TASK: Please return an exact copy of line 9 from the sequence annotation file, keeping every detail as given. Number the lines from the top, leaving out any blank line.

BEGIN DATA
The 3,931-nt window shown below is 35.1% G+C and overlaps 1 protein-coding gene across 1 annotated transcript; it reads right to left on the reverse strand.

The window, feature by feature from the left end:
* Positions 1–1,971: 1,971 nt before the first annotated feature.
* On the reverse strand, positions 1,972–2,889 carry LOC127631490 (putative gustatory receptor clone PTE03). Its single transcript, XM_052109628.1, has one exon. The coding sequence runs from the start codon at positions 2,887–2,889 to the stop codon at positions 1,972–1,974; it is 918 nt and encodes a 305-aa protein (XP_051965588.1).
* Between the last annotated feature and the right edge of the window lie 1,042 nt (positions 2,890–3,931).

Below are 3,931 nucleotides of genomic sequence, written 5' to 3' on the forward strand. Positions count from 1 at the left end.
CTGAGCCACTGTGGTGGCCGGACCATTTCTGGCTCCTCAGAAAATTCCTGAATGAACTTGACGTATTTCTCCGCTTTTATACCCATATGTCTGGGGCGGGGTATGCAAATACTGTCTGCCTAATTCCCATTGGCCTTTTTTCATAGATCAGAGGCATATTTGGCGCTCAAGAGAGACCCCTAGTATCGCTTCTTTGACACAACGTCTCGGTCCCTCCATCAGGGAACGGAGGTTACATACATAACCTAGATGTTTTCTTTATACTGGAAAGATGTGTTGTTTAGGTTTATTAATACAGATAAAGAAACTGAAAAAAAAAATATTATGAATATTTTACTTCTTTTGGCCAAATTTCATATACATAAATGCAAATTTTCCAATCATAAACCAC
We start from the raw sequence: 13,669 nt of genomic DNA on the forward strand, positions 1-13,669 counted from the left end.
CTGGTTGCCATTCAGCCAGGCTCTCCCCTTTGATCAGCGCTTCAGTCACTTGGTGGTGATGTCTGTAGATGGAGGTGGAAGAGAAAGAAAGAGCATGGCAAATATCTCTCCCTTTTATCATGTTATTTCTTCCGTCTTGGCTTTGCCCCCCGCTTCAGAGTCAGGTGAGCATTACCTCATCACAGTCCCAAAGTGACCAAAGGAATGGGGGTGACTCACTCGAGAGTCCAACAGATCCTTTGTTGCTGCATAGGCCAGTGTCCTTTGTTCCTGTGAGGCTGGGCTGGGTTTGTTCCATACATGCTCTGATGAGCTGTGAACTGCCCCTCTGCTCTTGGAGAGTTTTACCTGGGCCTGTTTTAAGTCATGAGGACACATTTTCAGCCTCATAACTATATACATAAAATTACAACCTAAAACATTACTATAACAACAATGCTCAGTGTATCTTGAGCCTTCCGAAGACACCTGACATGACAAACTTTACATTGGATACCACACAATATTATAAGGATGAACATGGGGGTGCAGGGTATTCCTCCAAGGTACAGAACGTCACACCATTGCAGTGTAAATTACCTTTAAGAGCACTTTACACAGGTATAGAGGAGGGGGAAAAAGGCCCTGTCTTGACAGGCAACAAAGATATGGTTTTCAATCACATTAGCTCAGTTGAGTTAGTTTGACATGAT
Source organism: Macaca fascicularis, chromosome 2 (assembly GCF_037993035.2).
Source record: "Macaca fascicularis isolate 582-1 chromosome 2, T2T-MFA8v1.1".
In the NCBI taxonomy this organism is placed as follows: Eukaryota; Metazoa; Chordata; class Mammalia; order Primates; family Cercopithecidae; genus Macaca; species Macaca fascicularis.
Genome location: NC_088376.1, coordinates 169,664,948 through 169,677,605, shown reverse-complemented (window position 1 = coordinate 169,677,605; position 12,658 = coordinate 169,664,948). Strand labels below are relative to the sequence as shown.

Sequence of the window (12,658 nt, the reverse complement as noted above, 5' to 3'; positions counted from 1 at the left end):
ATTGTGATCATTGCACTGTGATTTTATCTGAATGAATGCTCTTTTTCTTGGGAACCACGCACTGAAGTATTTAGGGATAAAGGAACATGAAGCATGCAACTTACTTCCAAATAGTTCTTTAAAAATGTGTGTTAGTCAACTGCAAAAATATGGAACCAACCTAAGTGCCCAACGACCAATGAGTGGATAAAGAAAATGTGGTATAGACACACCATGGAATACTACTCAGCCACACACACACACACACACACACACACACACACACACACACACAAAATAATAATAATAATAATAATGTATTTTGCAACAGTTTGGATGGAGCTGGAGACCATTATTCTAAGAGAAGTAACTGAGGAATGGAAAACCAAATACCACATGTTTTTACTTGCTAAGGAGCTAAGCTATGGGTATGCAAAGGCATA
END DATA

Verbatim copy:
CTGGTTGCCATTCAGCCAGGCTCTCCCCTTTGATCAGCGCTTCAGTCACTTGGTGGTGATGTCTGTAGATGGAGGTGGAAGAGAAAGAAAGAGCATGGCAAATATCTCTCCCTTTTATCATGTTATTTCTTCCGTCTTGGCTTTGCCCCCCGCTTCAGAGTCAGGTGAGCATTACCTCATCACAGTCCCAAAGTGACCAAAGGAATGGGGGTGACTCACTCGAGAGTCCAACAGATCCTTTGTTGCTGCATAGGCCAGTGTCCTTTGTTCCTGTGAGGCTGGGCTGGGTTTGTTCCATACATGCTCTGATGAGCTGTGAACTGCCCCTCTGCTCTTGGAGAGTTTTACCTGGGCCTGTTTTAAGTCATGAGGACACATTTTCAGCCTCATAACTATATACATAAAATTACAACCTAAAACATTACTATAACAACAATGCTCAGTGTATCTTGAGCCTTCCGAAGACACCTGACATGACAAACTTTACATTGGATACCACACAATATTATAAGGATGAACATGGGGGTGCAGGGTATTCCTCCAAGGTACAGAACGTCACACCATTGCAGTGTAAATTACCTTTAAGAGCACTTTACACAGGTATAGAGGAGGGGGAAAAAGGCCCTGTCTTGACAGGCAACAAAGATATGGTTTTCAATCACATTAGCTCAGTTGAGTTAGTTTGACATGAT